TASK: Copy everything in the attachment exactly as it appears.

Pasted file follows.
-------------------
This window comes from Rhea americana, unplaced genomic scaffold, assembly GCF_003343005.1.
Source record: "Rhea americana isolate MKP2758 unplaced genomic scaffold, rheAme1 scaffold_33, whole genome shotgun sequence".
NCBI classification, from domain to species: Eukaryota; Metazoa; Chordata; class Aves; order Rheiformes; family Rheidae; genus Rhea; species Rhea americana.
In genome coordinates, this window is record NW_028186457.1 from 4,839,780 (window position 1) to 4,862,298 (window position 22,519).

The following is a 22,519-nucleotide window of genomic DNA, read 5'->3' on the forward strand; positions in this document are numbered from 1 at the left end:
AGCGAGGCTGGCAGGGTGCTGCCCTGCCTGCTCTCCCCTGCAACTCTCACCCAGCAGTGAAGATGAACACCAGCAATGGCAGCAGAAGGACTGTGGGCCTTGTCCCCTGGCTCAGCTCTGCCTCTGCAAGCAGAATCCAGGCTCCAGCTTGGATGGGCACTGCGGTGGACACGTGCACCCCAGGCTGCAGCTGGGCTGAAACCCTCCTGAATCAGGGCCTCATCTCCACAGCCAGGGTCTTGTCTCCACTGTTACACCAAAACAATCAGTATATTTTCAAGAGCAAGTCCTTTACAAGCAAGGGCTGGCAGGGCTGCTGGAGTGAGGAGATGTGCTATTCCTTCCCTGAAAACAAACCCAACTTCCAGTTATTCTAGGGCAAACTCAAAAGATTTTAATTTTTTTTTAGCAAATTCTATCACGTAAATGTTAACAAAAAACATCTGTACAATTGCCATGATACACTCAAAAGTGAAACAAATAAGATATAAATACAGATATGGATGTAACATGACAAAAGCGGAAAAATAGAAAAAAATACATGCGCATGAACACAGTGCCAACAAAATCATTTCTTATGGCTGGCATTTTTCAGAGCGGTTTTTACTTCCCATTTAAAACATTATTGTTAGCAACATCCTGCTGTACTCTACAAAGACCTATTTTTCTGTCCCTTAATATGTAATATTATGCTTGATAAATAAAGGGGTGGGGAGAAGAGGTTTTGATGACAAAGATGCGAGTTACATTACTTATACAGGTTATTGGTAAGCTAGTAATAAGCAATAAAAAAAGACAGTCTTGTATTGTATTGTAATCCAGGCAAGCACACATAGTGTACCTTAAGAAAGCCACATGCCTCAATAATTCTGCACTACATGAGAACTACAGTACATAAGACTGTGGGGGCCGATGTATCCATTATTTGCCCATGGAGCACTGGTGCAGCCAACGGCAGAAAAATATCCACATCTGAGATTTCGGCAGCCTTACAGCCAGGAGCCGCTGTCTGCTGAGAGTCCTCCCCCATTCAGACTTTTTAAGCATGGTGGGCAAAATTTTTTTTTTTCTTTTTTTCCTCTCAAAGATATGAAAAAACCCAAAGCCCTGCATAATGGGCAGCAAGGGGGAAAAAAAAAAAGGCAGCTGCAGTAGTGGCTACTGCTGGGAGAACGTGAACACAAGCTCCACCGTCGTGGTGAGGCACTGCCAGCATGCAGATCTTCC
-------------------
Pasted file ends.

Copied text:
This window comes from Rhea americana, unplaced genomic scaffold, assembly GCF_003343005.1.
Source record: "Rhea americana isolate MKP2758 unplaced genomic scaffold, rheAme1 scaffold_33, whole genome shotgun sequence".
NCBI classification, from domain to species: Eukaryota; Metazoa; Chordata; class Aves; order Rheiformes; family Rheidae; genus Rhea; species Rhea americana.
In genome coordinates, this window is record NW_028186457.1 from 4,839,780 (window position 1) to 4,862,298 (window position 22,519).

The following is a 22,519-nucleotide window of genomic DNA, read 5'->3' on the forward strand; positions in this document are numbered from 1 at the left end:
AGCGAGGCTGGCAGGGTGCTGCCCTGCCTGCTCTCCCCTGCAACTCTCACCCAGCAGTGAAGATGAACACCAGCAATGGCAGCAGAAGGACTGTGGGCCTTGTCCCCTGGCTCAGCTCTGCCTCTGCAAGCAGAATCCAGGCTCCAGCTTGGATGGGCACTGCGGTGGACACGTGCACCCCAGGCTGCAGCTGGGCTGAAACCCTCCTGAATCAGGGCCTCATCTCCACAGCCAGGGTCTTGTCTCCACTGTTACACCAAAACAATCAGTATATTTTCAAGAGCAAGTCCTTTACAAGCAAGGGCTGGCAGGGCTGCTGGAGTGAGGAGATGTGCTATTCCTTCCCTGAAAACAAACCCAACTTCCAGTTATTCTAGGGCAAACTCAAAAGATTTTAATTTTTTTTTAGCAAATTCTATCACGTAAATGTTAACAAAAAACATCTGTACAATTGCCATGATACACTCAAAAGTGAAACAAATAAGATATAAATACAGATATGGATGTAACATGACAAAAGCGGAAAAATAGAAAAAAATACATGCGCATGAACACAGTGCCAACAAAATCATTTCTTATGGCTGGCATTTTTCAGAGCGGTTTTTACTTCCCATTTAAAACATTATTGTTAGCAACATCCTGCTGTACTCTACAAAGACCTATTTTTCTGTCCCTTAATATGTAATATTATGCTTGATAAATAAAGGGGTGGGGAGAAGAGGTTTTGATGACAAAGATGCGAGTTACATTACTTATACAGGTTATTGGTAAGCTAGTAATAAGCAATAAAAAAAGACAGTCTTGTATTGTATTGTAATCCAGGCAAGCACACATAGTGTACCTTAAGAAAGCCACATGCCTCAATAATTCTGCACTACATGAGAACTACAGTACATAAGACTGTGGGGGCCGATGTATCCATTATTTGCCCATGGAGCACTGGTGCAGCCAACGGCAGAAAAATATCCACATCTGAGATTTCGGCAGCCTTACAGCCAGGAGCCGCTGTCTGCTGAGAGTCCTCCCCCATTCAGACTTTTTAAGCATGGTGGGCAAAATTTTTTTTTTTCTTTTTTTCCTCTCAAAGATATGAAAAAACCCAAAGCCCTGCATAATGGGCAGCAAGGGGGAAAAAAAAAAAGGCAGCTGCAGTAGTGGCTACTGCTGGGAGAACGTGAACACAAGCTCCACCGTCGTGGTGAGGCACTGCCAGCATGCAGATCTTCC